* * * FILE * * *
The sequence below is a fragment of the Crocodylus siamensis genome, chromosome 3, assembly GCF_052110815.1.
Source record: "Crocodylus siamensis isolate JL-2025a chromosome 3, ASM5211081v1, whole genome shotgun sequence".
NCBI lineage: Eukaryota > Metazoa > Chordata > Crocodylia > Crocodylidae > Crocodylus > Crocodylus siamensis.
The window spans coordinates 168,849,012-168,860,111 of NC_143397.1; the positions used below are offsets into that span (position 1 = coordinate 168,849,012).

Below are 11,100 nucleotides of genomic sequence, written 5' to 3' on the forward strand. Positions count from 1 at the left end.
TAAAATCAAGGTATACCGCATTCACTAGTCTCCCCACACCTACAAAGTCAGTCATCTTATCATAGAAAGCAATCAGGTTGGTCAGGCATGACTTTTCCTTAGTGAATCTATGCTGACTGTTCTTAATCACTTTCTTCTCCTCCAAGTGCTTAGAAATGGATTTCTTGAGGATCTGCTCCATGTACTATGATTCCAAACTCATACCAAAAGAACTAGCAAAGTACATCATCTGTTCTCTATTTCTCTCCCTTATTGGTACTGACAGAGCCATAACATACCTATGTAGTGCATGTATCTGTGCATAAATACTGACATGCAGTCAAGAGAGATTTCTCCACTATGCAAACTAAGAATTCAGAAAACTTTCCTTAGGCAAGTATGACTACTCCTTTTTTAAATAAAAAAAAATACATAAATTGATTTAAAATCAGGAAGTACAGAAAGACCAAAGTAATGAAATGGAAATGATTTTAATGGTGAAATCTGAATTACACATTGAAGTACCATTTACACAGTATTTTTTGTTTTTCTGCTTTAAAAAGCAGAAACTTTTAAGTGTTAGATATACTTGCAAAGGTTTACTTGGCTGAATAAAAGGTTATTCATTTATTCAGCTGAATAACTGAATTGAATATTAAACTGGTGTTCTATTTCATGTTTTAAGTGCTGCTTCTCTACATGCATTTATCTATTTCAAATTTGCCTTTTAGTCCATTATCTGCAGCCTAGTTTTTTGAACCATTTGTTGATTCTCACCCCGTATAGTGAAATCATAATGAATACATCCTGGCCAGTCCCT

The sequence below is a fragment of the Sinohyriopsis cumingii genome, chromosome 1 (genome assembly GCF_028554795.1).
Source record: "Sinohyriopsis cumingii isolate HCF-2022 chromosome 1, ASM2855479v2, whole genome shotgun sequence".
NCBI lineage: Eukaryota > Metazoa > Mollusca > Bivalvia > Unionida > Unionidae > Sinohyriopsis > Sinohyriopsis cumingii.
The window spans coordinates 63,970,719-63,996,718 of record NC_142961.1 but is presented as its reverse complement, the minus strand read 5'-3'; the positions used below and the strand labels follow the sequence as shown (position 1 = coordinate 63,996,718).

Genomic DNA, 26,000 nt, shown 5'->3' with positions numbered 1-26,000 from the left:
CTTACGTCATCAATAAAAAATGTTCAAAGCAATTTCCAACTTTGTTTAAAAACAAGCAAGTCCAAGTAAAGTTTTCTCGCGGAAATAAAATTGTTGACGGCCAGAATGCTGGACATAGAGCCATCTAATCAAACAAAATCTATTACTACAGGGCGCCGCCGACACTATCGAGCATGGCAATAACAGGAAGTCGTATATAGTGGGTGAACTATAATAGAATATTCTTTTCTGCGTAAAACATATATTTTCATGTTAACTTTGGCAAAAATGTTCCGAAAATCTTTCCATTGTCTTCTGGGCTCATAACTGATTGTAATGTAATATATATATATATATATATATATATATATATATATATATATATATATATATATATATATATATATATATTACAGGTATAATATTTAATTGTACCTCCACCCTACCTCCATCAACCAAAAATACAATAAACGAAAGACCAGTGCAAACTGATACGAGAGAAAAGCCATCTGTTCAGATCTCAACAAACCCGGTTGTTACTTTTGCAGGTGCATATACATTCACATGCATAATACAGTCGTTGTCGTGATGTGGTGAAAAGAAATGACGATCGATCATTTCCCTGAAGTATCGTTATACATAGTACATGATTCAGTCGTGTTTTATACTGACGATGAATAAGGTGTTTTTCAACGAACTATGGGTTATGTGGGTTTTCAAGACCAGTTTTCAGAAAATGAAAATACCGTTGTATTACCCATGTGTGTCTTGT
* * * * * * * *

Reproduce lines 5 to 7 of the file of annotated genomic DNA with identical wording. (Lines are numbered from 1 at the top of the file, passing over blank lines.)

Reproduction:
Below are 11,100 nucleotides of genomic sequence, written 5' to 3' on the forward strand. Positions count from 1 at the left end.
TAAAATCAAGGTATACCGCATTCACTAGTCTCCCCACACCTACAAAGTCAGTCATCTTATCATAGAAAGCAATCAGGTTGGTCAGGCATGACTTTTCCTTAGTGAATCTATGCTGACTGTTCTTAATCACTTTCTTCTCCTCCAAGTGCTTAGAAATGGATTTCTTGAGGATCTGCTCCATGTACTATGATTCCAAACTCATACCAAAAGAACTAGCAAAGTACATCATCTGTTCTCTATTTCTCTCCCTTATTGGTACTGACAGAGCCATAACATACCTATGTAGTGCATGTATCTGTGCATAAATACTGACATGCAGTCAAGAGAGATTTCTCCACTATGCAAACTAAGAATTCAGAAAACTTTCCTTAGGCAAGTATGACTACTCCTTTTTTAAATAAAAAAAAATACATAAATTGATTTAAAATCAGGAAGTACAGAAAGACCAAAGTAATGAAATGGAAATGATTTTAATGGTGAAATCTGAATTACACATTGAAGTACCATTTACACAGTATTTTTTGTTTTTCTGCTTTAAAAAGCAGAAACTTTTAAGTGTTAGATATACTTGCAAAGGTTTACTTGGCTGAATAAAAGGTTATTCATTTATTCAGCTGAATAACTGAATTGAATATTAAACTGGTGTTCTATTTCATGTTTTAAGTGCTGCTTCTCTACATGCATTTATCTATTTCAAATTTGCCTTTTAGTCCATTATCTGCAGCCTAGTTTTTTGAACCATTTGTTGATTCTCACCCCGTATAGTGAAATCATAATGAATACATCCTGGCCAGTCCCT

The sequence below is a fragment of the Sinohyriopsis cumingii genome, chromosome 1 (genome assembly GCF_028554795.1).